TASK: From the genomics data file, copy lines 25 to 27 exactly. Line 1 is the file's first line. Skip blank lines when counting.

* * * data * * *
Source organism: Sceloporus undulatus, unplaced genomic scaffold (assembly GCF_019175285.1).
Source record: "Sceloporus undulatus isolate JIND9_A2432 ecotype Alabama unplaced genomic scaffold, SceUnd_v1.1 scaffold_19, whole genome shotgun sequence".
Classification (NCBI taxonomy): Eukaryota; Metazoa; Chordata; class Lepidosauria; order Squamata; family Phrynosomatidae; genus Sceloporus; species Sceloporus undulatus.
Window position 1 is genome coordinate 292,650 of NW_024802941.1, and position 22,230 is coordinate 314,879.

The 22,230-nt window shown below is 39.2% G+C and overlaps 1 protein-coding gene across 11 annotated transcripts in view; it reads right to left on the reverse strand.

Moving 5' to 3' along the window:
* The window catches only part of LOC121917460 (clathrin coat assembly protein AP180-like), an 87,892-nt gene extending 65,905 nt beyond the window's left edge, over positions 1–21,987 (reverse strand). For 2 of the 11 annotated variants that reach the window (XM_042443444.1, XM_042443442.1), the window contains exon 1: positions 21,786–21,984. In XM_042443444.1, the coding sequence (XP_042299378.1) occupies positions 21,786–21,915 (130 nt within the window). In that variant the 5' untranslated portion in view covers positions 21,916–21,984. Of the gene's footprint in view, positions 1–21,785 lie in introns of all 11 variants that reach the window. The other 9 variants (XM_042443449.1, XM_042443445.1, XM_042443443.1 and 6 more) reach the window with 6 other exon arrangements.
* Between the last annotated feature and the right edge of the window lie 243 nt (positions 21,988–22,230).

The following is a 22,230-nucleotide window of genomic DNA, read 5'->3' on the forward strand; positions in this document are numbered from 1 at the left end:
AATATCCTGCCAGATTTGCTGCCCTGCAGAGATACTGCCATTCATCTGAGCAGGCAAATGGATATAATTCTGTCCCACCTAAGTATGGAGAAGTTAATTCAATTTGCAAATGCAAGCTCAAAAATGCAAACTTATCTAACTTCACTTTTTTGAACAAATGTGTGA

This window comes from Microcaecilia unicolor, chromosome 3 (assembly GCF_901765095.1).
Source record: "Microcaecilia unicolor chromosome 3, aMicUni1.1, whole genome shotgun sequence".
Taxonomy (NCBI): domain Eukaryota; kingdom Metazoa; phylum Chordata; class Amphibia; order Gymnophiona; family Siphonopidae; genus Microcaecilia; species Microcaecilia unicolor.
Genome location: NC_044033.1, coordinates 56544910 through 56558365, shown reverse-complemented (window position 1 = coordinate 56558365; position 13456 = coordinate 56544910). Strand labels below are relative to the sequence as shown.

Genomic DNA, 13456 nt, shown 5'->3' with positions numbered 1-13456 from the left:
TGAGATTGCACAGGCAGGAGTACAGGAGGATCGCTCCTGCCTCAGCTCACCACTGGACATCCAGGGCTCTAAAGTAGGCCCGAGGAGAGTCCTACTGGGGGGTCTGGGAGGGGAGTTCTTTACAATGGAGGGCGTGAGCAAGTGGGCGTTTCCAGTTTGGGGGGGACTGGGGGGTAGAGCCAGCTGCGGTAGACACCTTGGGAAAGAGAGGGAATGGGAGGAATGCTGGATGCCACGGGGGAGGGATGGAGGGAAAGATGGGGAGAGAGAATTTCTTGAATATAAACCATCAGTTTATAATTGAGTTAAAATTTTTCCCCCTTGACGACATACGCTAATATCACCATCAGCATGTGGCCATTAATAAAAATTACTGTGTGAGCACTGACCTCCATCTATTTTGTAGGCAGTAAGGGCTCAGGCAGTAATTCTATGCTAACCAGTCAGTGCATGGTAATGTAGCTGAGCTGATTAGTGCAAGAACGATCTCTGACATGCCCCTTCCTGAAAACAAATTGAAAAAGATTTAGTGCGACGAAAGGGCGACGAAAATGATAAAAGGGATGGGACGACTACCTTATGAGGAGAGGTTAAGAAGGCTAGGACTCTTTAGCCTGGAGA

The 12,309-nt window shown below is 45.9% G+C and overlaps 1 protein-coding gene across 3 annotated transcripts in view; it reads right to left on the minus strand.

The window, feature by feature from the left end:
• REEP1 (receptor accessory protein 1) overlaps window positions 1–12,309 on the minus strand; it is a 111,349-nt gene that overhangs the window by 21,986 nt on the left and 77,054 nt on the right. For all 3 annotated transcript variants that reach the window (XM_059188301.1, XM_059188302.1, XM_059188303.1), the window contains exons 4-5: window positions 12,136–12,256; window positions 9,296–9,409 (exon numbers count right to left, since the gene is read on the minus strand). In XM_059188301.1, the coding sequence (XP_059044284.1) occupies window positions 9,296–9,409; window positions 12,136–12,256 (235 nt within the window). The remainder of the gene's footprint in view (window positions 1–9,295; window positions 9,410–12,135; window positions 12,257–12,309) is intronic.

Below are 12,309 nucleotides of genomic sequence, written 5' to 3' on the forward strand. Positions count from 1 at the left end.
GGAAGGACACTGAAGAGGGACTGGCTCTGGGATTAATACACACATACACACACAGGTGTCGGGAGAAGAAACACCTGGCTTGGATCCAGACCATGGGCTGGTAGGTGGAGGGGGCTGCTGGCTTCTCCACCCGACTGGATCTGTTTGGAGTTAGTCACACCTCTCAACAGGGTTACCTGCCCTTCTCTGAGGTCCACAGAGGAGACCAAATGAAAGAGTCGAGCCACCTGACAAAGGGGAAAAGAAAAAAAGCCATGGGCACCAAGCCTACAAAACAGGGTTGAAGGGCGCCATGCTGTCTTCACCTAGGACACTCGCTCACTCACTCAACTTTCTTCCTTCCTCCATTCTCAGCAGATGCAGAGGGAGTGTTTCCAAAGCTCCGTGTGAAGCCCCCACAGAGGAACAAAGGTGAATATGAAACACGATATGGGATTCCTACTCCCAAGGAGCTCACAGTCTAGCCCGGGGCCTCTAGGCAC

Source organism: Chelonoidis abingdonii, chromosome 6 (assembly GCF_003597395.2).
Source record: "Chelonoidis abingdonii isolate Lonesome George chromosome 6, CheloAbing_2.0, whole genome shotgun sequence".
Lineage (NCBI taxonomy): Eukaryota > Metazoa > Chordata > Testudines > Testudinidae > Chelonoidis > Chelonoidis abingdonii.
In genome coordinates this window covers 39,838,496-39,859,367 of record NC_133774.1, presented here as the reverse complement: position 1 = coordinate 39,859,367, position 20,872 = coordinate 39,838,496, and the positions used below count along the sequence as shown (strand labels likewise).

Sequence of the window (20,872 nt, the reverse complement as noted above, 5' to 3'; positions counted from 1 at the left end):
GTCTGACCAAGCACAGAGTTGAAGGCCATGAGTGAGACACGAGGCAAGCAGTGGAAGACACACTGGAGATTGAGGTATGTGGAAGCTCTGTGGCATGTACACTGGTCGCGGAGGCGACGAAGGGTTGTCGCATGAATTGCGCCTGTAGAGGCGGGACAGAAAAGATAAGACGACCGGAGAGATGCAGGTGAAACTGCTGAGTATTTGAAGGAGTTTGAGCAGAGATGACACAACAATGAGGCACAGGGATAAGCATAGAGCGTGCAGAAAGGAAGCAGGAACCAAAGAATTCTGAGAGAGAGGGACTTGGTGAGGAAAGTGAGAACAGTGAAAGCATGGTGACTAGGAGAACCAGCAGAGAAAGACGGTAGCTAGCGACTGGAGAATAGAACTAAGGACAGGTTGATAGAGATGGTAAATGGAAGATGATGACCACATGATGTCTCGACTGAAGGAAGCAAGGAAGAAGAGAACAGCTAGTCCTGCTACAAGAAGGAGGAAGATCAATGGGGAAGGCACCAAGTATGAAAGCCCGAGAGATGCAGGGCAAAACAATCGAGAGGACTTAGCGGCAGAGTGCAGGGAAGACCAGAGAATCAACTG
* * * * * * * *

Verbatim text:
In genome coordinates this window covers 39,838,496-39,859,367 of record NC_133774.1, presented here as the reverse complement: position 1 = coordinate 39,859,367, position 20,872 = coordinate 39,838,496, and the positions used below count along the sequence as shown (strand labels likewise).

Sequence of the window (20,872 nt, the reverse complement as noted above, 5' to 3'; positions counted from 1 at the left end):
GTCTGACCAAGCACAGAGTTGAAGGCCATGAGTGAGACACGAGGCAAGCAGTGGAAGACACACTGGAGATTGAGGTATGTGGAAGCTCTGTGGCATGTACACTGGTCGCGGAGGCGACGAAGGGTTGTCGCATGAATTGCGCCTGTAGAGGCGGGACAGAAAAGATAAGACGACCGGAGAGATGCAGGTGAAACTGCTGAGTATTTGAAGGAGTTTGAGCAGAGATGACACAACAATGAGGCACAGGGATAAGCATAGAGCGTGCAGAAAGGAAGCAGGAACCAAAGAATTCTGAGAGAGAGGGACTTGGTGAGGAAAGTGAGAACAGTGAAAGCATGGTGACTAGGAGAACCAGCAGAGAAAGACGGTAGCTAGCGACTGGAGAATAGAACTAAGGACAGGTTGATAGAGATGGTAAATGGAAGATGATGACCACATGATGTCTCGACTGAAGGAAGCAAGGAAGAAGAGAACAGCTAGTCCTGCTACAAGAAGGAGGAAGATCAATGGGGAAGGCACCAAGTATGAAAGCCCGAGAGATGCAGGGCAAAACAATCGAGAGGACTTAGCGGCAGAGTGCAGGGAAGACCAGAGAATCAACTG